View article: https://pubs.geoscienceworld.org/gsa/geology/article-abstract/doi/10.1130/G48276.1/593943/Missing-links-for-the-long-lived-Macdonald-and

A detrital zircon test of large-scale terrane displacement along the Arctic margin of North America
Timothy M. Gibson; Karol Faehnrich; James F. Busch; William C. McClelland; Mark D. Schmitz ...

Abstract: Detrital zircon U-Pb geochronology is one of the most common methods used to constrain the provenance of ancient sedimentary systems. Yet, its efficacy for precisely constraining paleogeographic reconstructions is often complicated by geological, analytical, and statistical uncertainties. To test the utility of this technique for reconstructing complex, margin-parallel terrane displacements, we compiled new and previously published U-Pb detrital zircon data (n = 7924; 70 samples) from Neoproterozoic-Cambrian marine sandstone-bearing units across the Porcupine shear zone of northern Yukon and Alaska, which separates the North Slope subterrane of Arctic Alaska from northwestern Laurentia (Yukon block). Contrasting tectonic models for the North Slope subterrane indicate it originated either near its current position as an autochthonous continuation of the Yukon block or from a position adjacent to the northeastern Laurentian margin prior to >1000 km of Paleozoic-Mesozoic translation. Our statistical results demonstrate that zircon U-Pb age distributions from the North Slope subterrane are consistently distinct from the Yukon block, thereby supporting a model of continent-scale strike-slip displacement along the Arctic margin of North America. Further examination of this dataset highlights important pitfalls associated with common methodological approaches using small sample sizes and reveals challenges in relying solely on detrital zircon age spectra for testing models of terranes displaced along the same continental margin from which they originated. Nevertheless, large-n detrital zircon datasets interpreted within a robust geologic framework can be effective for evaluating translation across complex tectonic boundaries.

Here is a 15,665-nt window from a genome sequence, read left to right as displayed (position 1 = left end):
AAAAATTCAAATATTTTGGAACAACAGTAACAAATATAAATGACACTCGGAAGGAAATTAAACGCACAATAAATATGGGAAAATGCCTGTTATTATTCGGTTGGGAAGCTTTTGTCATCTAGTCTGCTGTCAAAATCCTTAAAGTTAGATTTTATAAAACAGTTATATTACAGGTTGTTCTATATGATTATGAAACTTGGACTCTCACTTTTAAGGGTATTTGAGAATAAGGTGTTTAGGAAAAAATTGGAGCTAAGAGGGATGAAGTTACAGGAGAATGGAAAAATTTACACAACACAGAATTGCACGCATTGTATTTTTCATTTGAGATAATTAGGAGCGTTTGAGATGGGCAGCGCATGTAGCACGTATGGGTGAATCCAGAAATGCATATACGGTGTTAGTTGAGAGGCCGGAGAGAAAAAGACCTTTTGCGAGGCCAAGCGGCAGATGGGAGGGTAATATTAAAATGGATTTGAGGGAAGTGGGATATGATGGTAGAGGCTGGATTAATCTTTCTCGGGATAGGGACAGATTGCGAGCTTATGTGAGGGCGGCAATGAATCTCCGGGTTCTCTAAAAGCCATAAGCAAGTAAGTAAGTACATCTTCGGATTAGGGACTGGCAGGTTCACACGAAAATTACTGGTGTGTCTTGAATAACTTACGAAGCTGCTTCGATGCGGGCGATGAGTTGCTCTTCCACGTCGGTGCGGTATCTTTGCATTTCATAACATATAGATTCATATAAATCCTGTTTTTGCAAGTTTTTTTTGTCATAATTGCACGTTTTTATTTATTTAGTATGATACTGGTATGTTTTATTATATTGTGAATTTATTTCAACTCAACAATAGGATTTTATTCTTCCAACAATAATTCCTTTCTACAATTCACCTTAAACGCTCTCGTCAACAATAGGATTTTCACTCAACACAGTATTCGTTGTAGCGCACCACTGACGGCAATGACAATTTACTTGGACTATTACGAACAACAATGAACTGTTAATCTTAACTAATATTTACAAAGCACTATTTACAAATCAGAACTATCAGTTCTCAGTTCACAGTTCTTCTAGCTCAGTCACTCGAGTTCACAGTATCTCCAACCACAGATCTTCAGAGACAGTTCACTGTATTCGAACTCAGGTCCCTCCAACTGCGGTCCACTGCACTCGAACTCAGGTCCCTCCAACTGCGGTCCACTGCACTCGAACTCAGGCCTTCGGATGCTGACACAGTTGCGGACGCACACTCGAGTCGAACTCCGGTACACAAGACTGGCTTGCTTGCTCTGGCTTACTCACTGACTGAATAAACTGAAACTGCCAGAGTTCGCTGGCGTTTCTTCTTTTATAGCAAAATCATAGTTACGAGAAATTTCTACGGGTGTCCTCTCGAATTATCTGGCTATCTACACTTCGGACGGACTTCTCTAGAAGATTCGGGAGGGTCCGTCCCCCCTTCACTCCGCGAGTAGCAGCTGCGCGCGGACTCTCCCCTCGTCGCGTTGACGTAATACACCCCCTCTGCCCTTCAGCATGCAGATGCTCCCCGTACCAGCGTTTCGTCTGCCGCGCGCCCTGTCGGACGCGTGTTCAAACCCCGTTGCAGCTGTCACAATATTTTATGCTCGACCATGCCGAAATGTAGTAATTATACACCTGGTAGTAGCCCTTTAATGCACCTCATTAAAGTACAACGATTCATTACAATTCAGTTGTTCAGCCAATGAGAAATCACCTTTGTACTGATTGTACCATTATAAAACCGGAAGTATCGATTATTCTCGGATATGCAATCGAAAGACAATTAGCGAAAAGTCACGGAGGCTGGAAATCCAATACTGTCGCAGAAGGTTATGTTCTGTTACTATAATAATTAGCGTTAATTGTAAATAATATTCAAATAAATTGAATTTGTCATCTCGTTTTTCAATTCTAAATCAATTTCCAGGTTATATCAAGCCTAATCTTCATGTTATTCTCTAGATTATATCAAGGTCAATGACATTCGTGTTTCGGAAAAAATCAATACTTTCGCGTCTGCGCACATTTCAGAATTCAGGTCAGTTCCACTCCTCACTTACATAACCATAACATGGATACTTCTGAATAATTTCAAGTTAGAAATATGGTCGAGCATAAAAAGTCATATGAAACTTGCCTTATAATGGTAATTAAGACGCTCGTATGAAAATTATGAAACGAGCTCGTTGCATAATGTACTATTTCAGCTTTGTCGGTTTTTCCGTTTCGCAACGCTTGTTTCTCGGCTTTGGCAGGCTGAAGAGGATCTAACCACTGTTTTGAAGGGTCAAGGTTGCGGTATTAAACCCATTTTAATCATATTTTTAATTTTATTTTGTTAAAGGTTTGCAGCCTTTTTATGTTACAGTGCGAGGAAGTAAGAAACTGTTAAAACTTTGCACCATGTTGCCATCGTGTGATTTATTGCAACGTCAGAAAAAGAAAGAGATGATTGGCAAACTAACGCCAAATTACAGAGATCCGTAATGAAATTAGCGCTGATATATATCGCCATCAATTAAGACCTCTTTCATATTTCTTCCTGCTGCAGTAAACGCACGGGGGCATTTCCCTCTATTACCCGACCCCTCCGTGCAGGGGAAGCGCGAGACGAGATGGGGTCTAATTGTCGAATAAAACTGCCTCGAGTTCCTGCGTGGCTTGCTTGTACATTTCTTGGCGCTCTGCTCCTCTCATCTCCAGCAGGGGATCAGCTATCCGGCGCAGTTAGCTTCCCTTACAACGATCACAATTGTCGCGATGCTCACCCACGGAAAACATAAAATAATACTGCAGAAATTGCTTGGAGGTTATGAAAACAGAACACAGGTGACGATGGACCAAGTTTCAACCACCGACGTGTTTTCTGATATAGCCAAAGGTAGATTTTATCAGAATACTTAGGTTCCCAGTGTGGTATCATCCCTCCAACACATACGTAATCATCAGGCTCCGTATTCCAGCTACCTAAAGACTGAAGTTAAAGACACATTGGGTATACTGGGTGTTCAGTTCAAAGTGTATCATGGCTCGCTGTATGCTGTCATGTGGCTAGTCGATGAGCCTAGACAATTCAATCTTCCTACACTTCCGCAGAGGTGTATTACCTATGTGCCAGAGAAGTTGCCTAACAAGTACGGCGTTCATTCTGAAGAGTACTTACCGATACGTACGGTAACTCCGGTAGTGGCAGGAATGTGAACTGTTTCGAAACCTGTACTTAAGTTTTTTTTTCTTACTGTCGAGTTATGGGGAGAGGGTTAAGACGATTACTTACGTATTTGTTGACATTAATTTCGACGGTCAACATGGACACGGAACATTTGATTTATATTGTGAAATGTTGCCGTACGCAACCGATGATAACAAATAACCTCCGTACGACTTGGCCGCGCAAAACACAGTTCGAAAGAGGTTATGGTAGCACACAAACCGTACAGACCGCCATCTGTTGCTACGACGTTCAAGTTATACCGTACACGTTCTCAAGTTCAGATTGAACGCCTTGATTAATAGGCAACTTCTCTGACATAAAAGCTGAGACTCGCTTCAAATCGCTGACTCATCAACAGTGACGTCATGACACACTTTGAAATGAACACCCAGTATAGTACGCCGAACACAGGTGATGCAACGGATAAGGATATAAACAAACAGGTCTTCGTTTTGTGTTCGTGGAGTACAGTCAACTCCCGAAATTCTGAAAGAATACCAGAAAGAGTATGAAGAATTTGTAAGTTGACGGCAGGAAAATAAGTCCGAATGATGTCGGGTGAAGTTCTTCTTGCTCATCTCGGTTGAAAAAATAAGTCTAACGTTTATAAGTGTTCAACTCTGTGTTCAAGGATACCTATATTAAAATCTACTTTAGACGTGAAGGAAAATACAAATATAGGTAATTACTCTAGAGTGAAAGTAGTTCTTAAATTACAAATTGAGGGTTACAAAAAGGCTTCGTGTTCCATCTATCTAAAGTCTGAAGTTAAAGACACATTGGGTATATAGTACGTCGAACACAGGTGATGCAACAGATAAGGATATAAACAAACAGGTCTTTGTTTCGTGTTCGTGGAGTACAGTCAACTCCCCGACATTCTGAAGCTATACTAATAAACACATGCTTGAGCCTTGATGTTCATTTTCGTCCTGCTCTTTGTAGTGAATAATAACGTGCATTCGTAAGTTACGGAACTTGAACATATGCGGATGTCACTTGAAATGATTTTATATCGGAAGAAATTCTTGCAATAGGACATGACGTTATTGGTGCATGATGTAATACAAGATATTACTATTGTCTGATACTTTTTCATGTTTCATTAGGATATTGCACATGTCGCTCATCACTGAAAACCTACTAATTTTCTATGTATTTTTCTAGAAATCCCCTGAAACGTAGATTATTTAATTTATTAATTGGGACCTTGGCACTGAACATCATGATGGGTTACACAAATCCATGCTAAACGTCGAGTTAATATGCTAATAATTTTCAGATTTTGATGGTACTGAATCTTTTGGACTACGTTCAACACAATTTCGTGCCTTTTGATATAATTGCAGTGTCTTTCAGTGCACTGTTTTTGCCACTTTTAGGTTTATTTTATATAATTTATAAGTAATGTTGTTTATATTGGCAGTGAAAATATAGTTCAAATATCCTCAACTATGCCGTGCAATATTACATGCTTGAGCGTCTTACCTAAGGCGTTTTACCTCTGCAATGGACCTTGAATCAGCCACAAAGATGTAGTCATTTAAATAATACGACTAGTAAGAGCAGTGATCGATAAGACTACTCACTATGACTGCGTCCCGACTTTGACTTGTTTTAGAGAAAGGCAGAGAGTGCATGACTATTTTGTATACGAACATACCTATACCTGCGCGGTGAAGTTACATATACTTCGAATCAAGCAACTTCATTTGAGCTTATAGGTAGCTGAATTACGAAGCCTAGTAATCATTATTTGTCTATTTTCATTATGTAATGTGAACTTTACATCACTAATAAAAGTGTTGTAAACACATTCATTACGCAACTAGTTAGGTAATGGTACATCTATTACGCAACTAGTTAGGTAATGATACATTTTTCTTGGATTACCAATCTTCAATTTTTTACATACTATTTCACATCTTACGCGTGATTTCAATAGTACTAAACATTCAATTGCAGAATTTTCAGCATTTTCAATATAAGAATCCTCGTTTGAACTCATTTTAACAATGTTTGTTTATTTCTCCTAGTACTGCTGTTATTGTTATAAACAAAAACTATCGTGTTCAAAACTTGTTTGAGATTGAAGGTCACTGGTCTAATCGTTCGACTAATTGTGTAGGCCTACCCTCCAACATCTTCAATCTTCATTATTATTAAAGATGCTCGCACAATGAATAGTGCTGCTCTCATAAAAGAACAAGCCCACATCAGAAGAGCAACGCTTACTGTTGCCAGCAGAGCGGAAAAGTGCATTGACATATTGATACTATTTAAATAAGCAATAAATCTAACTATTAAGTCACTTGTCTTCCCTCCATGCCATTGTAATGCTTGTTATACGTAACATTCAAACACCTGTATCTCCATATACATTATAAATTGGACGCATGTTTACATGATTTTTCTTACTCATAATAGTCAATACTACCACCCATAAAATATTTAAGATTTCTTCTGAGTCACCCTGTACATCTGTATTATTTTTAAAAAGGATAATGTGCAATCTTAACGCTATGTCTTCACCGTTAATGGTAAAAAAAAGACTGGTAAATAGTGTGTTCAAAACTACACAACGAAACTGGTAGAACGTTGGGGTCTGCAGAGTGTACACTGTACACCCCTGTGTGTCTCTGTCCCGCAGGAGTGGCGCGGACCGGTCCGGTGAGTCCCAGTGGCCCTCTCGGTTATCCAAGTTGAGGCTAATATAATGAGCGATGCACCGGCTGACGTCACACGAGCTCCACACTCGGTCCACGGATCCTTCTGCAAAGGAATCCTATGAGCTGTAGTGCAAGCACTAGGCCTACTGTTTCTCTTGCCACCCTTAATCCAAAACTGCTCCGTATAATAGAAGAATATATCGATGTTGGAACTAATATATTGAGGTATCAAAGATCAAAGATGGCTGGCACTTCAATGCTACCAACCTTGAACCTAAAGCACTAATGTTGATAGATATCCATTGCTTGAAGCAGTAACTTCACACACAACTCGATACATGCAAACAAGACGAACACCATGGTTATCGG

View article: https://pubs.geoscienceworld.org/gsa/geology/article-abstract/doi/10.1130/G48336.1/593944/A-detrital-zircon-test-of-large-scale-terrane

Quantitative reconstruction of pore-pressure history in sedimentary basins using fluid escape pipes
Joe Cartwright; Chris Kirkham; Martino Foschi; Neil Hodgson; Karyna Rodriguez ...

Abstract: We present a novel method to reconstruct the pressure conditions responsible for the formation of fluid escape pipes in sedimentary basins. We analyzed the episodic venting of high-pressure fluids from the crests of a large anticlinal structure that formed off the coast of Lebanon in the past 1.7 m.y. In total, 21 fluid escape pipes formed at intervals of 50-100 k.y. and transected over 3 km of claystone and evaporite sealing units to reach the seabed. From fracture criteria obtained from nearby drilling, we calculated that overpressures in excess of 30 MPa were required for their formation, with pressure recharge of up to 2 MPa occurring after each pipe-forming event, resulting in a sawtooth pressure-time evolution. This pressure-time evolution is most easily explained by tectonic overpressuring due to active folding of the main source aquifer while in a confined geometry.

View article: https://pubs.geoscienceworld.org/gsa/geology/article-abstract/doi/10.1130/G48406.1/593946/Quantitative-reconstruction-of-pore-pressure

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GEOLOGY articles are online at http://geology.geoscienceworld.org/content/early/recent. Representatives of the media may obtain complimentary articles by contacting Kea Giles at the e-mail address above. Please discuss articles of interest with the authors before publishing stories on their work, and please make reference to GEOLOGY in articles published. Non-media requests for articles may be directed to GSA Sales and Service, gsaservice@geosociety.org.